The Reliance Insurance Company dates abck to 1817, but was officially incorporated in Pennsylvania on March 27, 1820 (that is correct, 1820!). Despite a long and storied history, the company fell into debt in the 1980’s and was liquidated by the State of Pennsylvania Insurance Commissioner in 2000. The fall of the company was the biggest insurance company failure in United States history.
The scary thing about the demise of Reliance Insurance Co. was the sheer speed of it. As recently as December 1998, the property/casualty company was reporting a $1.7 billion statutory surplus, the biggest in its 181-year history. That same year, Reliance also boosted its profit to $585 million, a huge increase from the $62 million in earnings it recorded the year before.
But then, out of nowhere, Reliance fell into a tailspin. By the end of 1999, an onerous debt load and heavy workers'-compensation reinsurance losses had pushed the insurer toward the brink of insolvency. In its 1999 annual statement, Reliance management acknowledged that the company had lost $500 million of its surplus, on the heels of a $177 million loss in net income. That was followed by another net income loss of $198 million in 2000. A resultant salvage attempt by state insurance regulators failed, and in October 2001, M. Diane Koken, Pennsylvania's insurance commissioner, ordered the liquidation of the venerable company.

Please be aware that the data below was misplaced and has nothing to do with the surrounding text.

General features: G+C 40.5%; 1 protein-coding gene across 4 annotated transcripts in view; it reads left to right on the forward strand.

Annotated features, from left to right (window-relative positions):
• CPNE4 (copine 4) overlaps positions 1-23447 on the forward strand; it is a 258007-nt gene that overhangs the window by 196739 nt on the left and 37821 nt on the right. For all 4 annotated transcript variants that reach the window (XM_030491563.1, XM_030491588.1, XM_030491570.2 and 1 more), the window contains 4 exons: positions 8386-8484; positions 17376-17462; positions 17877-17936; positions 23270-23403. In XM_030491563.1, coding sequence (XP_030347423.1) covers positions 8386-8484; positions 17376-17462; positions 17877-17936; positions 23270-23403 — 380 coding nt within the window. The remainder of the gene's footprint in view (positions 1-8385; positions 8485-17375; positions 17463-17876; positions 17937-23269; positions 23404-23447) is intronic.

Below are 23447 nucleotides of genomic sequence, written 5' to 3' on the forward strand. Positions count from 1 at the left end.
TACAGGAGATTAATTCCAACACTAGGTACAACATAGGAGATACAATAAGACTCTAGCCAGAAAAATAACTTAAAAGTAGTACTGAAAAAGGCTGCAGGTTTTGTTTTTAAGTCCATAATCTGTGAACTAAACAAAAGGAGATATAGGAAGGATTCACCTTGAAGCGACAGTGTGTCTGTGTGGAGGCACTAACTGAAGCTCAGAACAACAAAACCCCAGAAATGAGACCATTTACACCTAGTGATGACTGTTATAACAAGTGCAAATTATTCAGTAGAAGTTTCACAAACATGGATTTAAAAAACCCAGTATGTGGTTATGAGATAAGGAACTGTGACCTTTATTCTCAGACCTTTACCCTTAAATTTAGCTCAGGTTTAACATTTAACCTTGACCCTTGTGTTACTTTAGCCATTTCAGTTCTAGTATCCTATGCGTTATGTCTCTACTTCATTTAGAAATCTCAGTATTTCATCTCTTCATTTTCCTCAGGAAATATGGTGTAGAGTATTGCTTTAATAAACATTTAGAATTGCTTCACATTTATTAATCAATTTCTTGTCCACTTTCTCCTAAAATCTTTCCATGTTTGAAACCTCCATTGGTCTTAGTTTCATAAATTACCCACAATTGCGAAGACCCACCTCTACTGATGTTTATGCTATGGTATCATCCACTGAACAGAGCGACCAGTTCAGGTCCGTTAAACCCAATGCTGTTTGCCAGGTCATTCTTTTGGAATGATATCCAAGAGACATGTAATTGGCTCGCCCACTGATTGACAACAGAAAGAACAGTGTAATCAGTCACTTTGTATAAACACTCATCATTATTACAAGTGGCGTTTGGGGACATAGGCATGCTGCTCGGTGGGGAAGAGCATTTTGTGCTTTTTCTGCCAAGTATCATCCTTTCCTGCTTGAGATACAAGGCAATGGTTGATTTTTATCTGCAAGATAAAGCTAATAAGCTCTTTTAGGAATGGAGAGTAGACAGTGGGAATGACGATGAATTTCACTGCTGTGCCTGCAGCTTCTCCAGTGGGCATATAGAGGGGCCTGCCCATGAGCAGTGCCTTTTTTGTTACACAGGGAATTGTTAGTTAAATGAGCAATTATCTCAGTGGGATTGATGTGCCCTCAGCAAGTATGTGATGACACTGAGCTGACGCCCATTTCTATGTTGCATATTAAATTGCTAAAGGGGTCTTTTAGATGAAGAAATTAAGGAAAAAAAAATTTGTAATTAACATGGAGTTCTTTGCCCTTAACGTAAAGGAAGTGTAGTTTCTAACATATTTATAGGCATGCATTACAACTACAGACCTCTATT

In the end, Reliance's liabilities outstripped its assets by $1.2 billion, making it the largest insurer liquidation in U.S. history, according to the Insurance Information Institute (III). But the size of the failure wasn't the only thing that disturbed commercial insurance buyers; many wondered why Reliance's financial woes had slipped under the radar of some top rating agencies for as long as a year. In fact, up until June 2000, A.M. Best Co. rated Reliance's financial strength as an A- (excellent), while Standard & Poor's assigned the insurer an A(strong), according to Schiff's Insurance Observer.
Preferred Stock, issued in the 1970’s
Printed by the Security-Columbian / United States Bank Note Company
8” (h) x 12” (w)
This certificate has vertical fold lines, punch hole cancels in signature areas and body.